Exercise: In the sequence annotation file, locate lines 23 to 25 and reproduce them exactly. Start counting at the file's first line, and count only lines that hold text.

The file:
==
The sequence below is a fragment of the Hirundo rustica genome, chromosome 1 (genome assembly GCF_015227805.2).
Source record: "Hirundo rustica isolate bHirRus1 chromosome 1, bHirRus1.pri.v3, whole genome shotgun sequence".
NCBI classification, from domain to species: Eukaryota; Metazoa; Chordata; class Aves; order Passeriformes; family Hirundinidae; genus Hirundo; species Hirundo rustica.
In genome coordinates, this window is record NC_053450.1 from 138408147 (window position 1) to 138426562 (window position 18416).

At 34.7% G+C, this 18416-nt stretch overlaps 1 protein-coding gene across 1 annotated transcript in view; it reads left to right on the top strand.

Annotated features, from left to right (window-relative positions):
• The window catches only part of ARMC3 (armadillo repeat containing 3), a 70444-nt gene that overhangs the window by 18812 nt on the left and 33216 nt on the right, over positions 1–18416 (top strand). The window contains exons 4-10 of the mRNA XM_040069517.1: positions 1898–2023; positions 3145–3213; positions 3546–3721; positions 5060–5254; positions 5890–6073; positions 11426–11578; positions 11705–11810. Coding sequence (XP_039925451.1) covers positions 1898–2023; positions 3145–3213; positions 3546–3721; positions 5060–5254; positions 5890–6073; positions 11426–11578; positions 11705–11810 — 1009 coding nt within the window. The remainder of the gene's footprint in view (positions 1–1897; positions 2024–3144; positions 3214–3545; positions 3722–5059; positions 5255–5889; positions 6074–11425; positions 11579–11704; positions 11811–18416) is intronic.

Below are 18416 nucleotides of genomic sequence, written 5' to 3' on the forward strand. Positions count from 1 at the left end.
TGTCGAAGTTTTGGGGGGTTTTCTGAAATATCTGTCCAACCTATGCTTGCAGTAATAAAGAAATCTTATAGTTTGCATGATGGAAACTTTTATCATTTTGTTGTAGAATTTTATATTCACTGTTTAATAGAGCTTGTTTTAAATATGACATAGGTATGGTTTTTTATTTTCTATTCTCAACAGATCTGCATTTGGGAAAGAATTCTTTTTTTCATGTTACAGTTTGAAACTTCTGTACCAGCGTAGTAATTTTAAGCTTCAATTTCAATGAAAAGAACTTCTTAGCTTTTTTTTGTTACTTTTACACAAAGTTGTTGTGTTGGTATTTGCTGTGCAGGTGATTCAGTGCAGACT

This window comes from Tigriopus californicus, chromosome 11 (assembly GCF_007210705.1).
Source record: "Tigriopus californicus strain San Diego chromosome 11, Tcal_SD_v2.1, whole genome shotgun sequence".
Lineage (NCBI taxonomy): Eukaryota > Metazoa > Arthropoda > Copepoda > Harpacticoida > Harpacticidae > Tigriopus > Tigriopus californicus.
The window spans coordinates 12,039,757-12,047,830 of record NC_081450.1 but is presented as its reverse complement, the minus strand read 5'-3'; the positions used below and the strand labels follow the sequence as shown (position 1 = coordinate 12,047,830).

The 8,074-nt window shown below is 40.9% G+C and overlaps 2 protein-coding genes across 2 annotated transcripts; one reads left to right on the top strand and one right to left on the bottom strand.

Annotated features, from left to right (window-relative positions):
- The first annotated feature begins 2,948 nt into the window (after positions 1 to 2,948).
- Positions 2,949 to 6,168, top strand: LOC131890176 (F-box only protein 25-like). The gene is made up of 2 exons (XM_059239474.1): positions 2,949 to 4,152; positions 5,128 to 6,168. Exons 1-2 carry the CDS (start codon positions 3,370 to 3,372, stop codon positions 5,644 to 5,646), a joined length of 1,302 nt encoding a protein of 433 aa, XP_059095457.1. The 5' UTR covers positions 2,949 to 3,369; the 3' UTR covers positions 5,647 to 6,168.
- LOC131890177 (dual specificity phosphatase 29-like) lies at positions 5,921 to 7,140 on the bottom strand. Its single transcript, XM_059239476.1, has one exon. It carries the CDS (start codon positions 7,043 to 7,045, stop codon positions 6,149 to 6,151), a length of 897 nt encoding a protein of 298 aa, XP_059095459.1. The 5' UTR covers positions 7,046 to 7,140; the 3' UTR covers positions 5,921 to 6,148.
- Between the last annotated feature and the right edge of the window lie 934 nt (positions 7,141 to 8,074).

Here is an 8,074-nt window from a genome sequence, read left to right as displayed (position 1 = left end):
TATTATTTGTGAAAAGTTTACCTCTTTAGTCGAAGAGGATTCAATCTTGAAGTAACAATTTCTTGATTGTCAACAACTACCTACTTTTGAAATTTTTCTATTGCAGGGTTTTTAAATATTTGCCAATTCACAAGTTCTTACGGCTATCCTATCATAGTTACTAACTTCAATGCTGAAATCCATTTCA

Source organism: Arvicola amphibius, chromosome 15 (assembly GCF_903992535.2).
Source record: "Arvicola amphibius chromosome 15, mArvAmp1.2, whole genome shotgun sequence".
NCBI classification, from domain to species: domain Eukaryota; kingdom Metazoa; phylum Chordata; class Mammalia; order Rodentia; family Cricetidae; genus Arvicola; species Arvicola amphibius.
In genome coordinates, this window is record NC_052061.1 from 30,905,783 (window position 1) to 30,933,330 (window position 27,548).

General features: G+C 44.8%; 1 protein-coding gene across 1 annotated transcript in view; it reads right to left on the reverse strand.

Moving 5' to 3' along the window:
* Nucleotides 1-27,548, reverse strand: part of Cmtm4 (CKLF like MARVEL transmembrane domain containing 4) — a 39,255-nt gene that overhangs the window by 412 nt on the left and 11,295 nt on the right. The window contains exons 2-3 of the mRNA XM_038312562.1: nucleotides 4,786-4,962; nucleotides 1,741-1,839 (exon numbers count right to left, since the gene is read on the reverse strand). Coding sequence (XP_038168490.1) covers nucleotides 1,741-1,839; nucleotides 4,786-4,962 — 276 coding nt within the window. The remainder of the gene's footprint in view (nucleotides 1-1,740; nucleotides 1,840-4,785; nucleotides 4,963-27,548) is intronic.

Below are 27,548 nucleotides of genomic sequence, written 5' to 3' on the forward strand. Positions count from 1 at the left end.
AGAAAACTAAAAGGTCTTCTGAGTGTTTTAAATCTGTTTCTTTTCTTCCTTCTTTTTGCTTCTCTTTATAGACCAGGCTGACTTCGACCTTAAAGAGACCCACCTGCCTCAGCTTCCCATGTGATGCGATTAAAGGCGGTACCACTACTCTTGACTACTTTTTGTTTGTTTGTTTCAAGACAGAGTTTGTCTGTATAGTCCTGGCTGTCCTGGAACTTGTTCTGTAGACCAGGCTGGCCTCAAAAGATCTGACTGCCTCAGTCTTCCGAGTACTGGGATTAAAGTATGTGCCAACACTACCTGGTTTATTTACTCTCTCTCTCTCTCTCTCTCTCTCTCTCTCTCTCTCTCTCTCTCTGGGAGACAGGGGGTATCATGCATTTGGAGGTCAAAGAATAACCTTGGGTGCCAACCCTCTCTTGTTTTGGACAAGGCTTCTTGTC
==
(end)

Source record: "Arvicola amphibius chromosome 15, mArvAmp1.2, whole genome shotgun sequence".
NCBI classification, from domain to species: domain Eukaryota; kingdom Metazoa; phylum Chordata; class Mammalia; order Rodentia; family Cricetidae; genus Arvicola; species Arvicola amphibius.
In genome coordinates, this window is record NC_052061.1 from 30,905,783 (window position 1) to 30,933,330 (window position 27,548).